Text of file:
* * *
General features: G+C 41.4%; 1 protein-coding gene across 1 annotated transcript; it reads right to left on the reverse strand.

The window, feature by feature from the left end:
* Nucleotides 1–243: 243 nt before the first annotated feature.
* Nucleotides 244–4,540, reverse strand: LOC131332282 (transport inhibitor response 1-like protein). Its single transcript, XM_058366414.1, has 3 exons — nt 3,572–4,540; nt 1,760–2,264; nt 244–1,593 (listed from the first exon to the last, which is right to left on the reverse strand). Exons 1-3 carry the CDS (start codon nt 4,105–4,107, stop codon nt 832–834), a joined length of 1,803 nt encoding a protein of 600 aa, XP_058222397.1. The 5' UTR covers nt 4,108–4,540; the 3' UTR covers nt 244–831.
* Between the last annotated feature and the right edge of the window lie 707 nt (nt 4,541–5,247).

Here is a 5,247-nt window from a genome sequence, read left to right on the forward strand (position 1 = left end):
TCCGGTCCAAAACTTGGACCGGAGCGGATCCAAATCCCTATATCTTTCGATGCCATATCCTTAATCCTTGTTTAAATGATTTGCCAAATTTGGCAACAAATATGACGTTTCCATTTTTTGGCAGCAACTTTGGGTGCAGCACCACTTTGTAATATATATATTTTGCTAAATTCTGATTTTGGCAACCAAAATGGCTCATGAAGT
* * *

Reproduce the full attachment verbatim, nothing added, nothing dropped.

General features: G+C 41.4%; 1 protein-coding gene across 1 annotated transcript; it reads right to left on the reverse strand.

The window, feature by feature from the left end:
* Nucleotides 1–243: 243 nt before the first annotated feature.
* Nucleotides 244–4,540, reverse strand: LOC131332282 (transport inhibitor response 1-like protein). Its single transcript, XM_058366414.1, has 3 exons — nt 3,572–4,540; nt 1,760–2,264; nt 244–1,593 (listed from the first exon to the last, which is right to left on the reverse strand). Exons 1-3 carry the CDS (start codon nt 4,105–4,107, stop codon nt 832–834), a joined length of 1,803 nt encoding a protein of 600 aa, XP_058222397.1. The 5' UTR covers nt 4,108–4,540; the 3' UTR covers nt 244–831.
* Between the last annotated feature and the right edge of the window lie 707 nt (nt 4,541–5,247).

Here is a 5,247-nt window from a genome sequence, read left to right on the forward strand (position 1 = left end):
TCCGGTCCAAAACTTGGACCGGAGCGGATCCAAATCCCTATATCTTTCGATGCCATATCCTTAATCCTTGTTTAAATGATTTGCCAAATTTGGCAACAAATATGACGTTTCCATTTTTTGGCAGCAACTTTGGGTGCAGCACCACTTTGTAATATATATATTTTGCTAAATTCTGATTTTGGCAACCAAAATGGCTCATGAAGT